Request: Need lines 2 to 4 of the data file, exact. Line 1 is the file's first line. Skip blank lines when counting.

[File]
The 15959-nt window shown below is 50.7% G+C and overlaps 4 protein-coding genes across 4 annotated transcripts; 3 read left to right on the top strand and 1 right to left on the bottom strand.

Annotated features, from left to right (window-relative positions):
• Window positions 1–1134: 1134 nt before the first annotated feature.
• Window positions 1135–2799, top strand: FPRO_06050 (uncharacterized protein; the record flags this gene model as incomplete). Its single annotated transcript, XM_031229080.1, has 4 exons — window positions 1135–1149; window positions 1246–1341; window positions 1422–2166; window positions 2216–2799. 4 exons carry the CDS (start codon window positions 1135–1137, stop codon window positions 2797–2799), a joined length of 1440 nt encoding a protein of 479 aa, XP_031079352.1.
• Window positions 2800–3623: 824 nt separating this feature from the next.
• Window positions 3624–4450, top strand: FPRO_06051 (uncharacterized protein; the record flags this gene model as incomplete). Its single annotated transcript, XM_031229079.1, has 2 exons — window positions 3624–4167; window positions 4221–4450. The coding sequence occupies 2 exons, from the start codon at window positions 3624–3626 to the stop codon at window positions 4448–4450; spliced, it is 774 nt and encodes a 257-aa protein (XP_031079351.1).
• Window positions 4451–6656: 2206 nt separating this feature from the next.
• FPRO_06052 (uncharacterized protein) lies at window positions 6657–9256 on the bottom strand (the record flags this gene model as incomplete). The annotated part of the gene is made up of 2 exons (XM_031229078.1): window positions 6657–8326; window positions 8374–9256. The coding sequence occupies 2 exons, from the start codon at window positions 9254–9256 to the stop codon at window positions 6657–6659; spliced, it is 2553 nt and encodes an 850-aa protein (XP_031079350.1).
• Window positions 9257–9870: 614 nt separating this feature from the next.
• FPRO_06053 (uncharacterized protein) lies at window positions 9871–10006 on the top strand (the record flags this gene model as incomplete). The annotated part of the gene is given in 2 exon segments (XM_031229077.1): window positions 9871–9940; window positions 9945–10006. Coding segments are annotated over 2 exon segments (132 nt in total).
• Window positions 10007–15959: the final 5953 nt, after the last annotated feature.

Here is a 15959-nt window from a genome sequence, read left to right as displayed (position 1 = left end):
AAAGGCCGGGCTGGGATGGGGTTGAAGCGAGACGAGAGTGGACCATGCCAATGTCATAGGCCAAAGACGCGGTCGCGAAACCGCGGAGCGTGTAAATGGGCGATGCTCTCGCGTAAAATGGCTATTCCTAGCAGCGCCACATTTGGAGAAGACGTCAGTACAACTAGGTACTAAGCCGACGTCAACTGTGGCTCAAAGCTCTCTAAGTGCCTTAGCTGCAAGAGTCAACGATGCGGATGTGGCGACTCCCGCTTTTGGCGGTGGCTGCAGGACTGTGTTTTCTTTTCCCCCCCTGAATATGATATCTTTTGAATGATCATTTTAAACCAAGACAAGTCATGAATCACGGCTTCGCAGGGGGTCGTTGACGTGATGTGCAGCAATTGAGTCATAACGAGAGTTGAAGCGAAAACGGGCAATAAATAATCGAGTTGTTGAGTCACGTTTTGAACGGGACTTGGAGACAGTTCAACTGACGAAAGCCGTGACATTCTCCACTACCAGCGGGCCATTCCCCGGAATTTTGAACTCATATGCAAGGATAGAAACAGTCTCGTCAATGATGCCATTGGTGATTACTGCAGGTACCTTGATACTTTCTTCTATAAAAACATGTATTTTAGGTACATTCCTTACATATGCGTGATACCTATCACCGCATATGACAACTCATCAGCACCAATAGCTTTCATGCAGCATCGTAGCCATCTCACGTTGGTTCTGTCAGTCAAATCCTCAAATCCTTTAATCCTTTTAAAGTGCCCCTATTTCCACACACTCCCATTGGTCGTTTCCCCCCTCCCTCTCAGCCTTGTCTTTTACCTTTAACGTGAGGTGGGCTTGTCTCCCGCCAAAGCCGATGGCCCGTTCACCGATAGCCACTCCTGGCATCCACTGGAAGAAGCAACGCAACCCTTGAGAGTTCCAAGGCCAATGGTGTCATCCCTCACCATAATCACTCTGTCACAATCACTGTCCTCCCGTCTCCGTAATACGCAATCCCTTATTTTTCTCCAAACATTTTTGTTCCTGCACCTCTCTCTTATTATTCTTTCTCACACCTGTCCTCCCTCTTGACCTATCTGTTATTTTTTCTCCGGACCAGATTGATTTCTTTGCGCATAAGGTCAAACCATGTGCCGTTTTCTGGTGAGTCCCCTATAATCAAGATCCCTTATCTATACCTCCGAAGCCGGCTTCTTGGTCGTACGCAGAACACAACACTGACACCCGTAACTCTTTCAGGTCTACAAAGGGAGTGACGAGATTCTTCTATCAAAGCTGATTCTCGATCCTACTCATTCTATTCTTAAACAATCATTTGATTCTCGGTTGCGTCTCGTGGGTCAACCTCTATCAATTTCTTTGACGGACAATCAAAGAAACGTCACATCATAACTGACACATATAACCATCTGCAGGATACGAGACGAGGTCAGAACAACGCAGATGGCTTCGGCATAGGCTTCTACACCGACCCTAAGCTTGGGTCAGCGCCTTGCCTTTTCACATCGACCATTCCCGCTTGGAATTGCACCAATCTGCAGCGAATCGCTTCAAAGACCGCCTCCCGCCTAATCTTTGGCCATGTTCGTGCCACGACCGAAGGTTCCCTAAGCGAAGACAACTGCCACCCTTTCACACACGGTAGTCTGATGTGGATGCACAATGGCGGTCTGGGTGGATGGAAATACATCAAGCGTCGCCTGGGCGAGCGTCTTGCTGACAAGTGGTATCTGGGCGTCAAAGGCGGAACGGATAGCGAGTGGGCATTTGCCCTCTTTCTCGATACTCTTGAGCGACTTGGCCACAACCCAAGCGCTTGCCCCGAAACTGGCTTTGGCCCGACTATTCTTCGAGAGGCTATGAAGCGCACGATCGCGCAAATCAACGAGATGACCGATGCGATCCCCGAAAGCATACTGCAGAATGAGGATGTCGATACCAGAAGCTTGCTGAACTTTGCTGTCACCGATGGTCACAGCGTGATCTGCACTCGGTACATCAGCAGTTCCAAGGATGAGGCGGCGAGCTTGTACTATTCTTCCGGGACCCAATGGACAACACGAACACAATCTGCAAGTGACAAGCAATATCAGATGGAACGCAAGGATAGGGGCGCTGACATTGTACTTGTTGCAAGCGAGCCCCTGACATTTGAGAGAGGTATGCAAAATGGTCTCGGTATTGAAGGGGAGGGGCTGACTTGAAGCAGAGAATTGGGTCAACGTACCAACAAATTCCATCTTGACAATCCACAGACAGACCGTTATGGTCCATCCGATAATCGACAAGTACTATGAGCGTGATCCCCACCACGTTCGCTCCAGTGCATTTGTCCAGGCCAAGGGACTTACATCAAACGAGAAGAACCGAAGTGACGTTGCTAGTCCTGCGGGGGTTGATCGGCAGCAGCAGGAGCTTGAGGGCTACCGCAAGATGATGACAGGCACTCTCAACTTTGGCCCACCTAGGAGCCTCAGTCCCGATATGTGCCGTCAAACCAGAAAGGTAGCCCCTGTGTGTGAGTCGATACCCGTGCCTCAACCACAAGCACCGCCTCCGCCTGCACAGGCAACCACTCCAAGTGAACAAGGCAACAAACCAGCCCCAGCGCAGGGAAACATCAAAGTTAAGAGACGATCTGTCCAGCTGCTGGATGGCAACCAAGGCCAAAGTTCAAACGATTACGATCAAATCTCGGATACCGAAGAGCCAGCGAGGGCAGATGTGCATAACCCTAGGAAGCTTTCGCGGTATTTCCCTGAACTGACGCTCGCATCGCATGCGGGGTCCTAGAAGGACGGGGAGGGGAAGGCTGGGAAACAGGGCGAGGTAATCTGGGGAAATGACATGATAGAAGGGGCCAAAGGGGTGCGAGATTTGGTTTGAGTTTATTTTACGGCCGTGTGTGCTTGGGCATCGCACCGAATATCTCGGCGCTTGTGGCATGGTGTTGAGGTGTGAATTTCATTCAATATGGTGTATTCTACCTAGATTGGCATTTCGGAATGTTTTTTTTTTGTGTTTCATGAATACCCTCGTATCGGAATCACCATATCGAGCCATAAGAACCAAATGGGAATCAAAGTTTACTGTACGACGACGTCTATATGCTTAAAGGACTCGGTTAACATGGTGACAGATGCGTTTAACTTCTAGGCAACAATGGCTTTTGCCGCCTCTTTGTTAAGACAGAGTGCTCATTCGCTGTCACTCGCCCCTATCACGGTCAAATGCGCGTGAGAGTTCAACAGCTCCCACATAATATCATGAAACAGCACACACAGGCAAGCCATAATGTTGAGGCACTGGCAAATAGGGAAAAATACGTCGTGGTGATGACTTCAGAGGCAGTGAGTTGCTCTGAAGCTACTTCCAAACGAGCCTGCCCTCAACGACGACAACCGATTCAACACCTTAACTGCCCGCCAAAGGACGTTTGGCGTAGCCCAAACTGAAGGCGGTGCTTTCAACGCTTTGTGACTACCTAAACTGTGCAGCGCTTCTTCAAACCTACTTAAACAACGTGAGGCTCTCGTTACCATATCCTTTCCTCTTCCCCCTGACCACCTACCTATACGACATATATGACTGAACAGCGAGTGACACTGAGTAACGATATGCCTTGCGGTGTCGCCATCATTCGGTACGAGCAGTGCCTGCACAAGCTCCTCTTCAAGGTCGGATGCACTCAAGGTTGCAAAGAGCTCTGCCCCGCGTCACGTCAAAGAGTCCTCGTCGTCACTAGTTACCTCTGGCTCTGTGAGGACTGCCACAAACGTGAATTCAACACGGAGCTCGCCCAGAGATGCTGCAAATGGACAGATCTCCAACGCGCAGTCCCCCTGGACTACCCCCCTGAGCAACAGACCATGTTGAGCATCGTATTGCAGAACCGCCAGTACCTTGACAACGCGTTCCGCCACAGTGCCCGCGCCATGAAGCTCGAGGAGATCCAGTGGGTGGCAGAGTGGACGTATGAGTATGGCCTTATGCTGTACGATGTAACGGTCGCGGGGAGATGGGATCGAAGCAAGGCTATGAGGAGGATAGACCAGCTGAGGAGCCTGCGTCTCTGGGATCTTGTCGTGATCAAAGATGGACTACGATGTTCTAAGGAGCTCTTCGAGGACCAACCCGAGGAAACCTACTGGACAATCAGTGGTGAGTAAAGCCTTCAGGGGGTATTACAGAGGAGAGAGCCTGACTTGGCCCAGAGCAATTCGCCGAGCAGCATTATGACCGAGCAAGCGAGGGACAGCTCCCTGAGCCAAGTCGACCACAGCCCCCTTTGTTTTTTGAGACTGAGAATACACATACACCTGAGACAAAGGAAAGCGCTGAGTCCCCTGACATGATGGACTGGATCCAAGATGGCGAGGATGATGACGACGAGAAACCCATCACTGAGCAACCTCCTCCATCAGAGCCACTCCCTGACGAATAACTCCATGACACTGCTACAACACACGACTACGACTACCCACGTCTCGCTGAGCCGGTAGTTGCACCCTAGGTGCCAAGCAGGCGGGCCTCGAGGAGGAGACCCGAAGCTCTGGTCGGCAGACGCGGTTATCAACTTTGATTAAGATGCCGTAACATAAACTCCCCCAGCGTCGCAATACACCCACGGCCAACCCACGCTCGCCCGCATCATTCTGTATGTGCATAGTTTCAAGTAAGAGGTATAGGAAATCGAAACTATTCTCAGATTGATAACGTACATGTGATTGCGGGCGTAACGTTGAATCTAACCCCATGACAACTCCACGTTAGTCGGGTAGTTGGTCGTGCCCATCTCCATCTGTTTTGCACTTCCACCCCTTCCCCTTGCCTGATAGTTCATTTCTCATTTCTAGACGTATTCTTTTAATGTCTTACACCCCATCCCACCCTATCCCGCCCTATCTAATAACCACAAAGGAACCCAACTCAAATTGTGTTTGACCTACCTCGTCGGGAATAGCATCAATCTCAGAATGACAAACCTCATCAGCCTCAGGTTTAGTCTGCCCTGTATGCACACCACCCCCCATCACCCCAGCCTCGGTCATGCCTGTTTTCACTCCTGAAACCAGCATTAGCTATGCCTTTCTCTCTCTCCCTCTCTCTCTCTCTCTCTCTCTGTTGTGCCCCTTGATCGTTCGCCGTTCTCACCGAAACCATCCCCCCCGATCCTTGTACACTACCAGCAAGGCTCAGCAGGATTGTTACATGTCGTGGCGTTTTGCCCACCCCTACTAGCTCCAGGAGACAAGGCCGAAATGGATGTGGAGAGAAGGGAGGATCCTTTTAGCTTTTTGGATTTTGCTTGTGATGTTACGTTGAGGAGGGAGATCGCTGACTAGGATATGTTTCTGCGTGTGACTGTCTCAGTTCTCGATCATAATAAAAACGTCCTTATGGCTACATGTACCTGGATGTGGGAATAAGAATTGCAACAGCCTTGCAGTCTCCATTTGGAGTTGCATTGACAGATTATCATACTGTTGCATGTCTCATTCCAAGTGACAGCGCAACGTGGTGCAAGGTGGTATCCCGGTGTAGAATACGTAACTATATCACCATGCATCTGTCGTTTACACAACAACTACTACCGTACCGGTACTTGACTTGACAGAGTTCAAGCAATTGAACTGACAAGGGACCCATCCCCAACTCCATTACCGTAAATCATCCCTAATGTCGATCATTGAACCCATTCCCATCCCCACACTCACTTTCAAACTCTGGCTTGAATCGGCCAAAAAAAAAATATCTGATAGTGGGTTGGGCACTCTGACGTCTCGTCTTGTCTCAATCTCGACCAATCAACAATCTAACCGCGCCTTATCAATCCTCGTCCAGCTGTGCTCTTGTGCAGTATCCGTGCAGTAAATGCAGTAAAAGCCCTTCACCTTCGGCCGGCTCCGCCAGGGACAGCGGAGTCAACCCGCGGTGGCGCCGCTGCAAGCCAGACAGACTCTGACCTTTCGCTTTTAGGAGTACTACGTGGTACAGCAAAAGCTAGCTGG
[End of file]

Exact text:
Annotated features, from left to right (window-relative positions):
• Window positions 1–1134: 1134 nt before the first annotated feature.
• Window positions 1135–2799, top strand: FPRO_06050 (uncharacterized protein; the record flags this gene model as incomplete). Its single annotated transcript, XM_031229080.1, has 4 exons — window positions 1135–1149; window positions 1246–1341; window positions 1422–2166; window positions 2216–2799. 4 exons carry the CDS (start codon window positions 1135–1137, stop codon window positions 2797–2799), a joined length of 1440 nt encoding a protein of 479 aa, XP_031079352.1.